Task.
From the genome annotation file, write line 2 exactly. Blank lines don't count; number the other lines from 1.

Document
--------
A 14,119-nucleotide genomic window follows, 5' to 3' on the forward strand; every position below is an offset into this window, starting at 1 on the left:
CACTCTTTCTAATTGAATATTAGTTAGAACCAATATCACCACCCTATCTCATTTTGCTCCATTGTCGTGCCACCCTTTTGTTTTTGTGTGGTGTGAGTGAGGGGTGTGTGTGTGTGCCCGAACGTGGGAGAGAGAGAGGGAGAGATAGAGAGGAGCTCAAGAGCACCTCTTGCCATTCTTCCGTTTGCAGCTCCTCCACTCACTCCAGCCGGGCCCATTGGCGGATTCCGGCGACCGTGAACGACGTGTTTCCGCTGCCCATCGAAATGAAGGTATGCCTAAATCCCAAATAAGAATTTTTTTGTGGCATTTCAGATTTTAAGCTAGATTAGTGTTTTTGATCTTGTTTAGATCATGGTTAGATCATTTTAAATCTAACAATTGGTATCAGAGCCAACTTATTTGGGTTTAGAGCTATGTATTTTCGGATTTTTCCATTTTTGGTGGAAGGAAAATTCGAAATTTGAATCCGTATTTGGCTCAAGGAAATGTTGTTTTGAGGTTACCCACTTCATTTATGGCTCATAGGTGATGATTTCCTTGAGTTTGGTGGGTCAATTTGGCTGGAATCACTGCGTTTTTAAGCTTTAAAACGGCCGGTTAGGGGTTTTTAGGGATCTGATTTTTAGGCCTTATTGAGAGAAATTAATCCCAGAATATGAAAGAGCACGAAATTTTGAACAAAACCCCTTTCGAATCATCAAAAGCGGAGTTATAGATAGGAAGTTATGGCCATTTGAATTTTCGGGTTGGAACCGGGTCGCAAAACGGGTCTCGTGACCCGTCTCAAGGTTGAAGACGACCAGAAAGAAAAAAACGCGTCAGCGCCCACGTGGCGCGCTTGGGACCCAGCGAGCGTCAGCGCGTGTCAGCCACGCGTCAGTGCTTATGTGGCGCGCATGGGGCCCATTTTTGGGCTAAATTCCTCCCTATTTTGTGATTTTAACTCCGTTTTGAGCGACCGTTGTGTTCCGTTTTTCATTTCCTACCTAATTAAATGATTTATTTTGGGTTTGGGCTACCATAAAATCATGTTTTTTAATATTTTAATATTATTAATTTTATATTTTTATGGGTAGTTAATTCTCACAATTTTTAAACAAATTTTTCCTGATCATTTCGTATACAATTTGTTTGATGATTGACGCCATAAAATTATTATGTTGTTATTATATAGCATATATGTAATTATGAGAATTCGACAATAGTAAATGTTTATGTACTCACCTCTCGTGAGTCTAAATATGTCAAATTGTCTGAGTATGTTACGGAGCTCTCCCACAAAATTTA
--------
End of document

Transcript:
CACTCTTTCTAATTGAATATTAGTTAGAACCAATATCACCACCCTATCTCATTTTGCTCCATTGTCGTGCCACCCTTTTGTTTTTGTGTGGTGTGAGTGAGGGGTGTGTGTGTGTGCCCGAACGTGGGAGAGAGAGAGGGAGAGATAGAGAGGAGCTCAAGAGCACCTCTTGCCATTCTTCCGTTTGCAGCTCCTCCACTCACTCCAGCCGGGCCCATTGGCGGATTCCGGCGACCGTGAACGACGTGTTTCCGCTGCCCATCGAAATGAAGGTATGCCTAAATCCCAAATAAGAATTTTTTTGTGGCATTTCAGATTTTAAGCTAGATTAGTGTTTTTGATCTTGTTTAGATCATGGTTAGATCATTTTAAATCTAACAATTGGTATCAGAGCCAACTTATTTGGGTTTAGAGCTATGTATTTTCGGATTTTTCCATTTTTGGTGGAAGGAAAATTCGAAATTTGAATCCGTATTTGGCTCAAGGAAATGTTGTTTTGAGGTTACCCACTTCATTTATGGCTCATAGGTGATGATTTCCTTGAGTTTGGTGGGTCAATTTGGCTGGAATCACTGCGTTTTTAAGCTTTAAAACGGCCGGTTAGGGGTTTTTAGGGATCTGATTTTTAGGCCTTATTGAGAGAAATTAATCCCAGAATATGAAAGAGCACGAAATTTTGAACAAAACCCCTTTCGAATCATCAAAAGCGGAGTTATAGATAGGAAGTTATGGCCATTTGAATTTTCGGGTTGGAACCGGGTCGCAAAACGGGTCTCGTGACCCGTCTCAAGGTTGAAGACGACCAGAAAGAAAAAAACGCGTCAGCGCCCACGTGGCGCGCTTGGGACCCAGCGAGCGTCAGCGCGTGTCAGCCACGCGTCAGTGCTTATGTGGCGCGCATGGGGCCCATTTTTGGGCTAAATTCCTCCCTATTTTGTGATTTTAACTCCGTTTTGAGCGACCGTTGTGTTCCGTTTTTCATTTCCTACCTAATTAAATGATTTATTTTGGGTTTGGGCTACCATAAAATCATGTTTTTTAATATTTTAATATTATTAATTTTATATTTTTATGGGTAGTTAATTCTCACAATTTTTAAACAAATTTTTCCTGATCATTTCGTATACAATTTGTTTGATGATTGACGCCATAAAATTATTATGTTGTTATTATATAGCATATATGTAATTATGAGAATTCGACAATAGTAAATGTTTATGTACTCACCTCTCGTGAGTCTAAATATGTCAAATTGTCTGAGTATGTTACGGAGCTCTCCCACAAAATTTA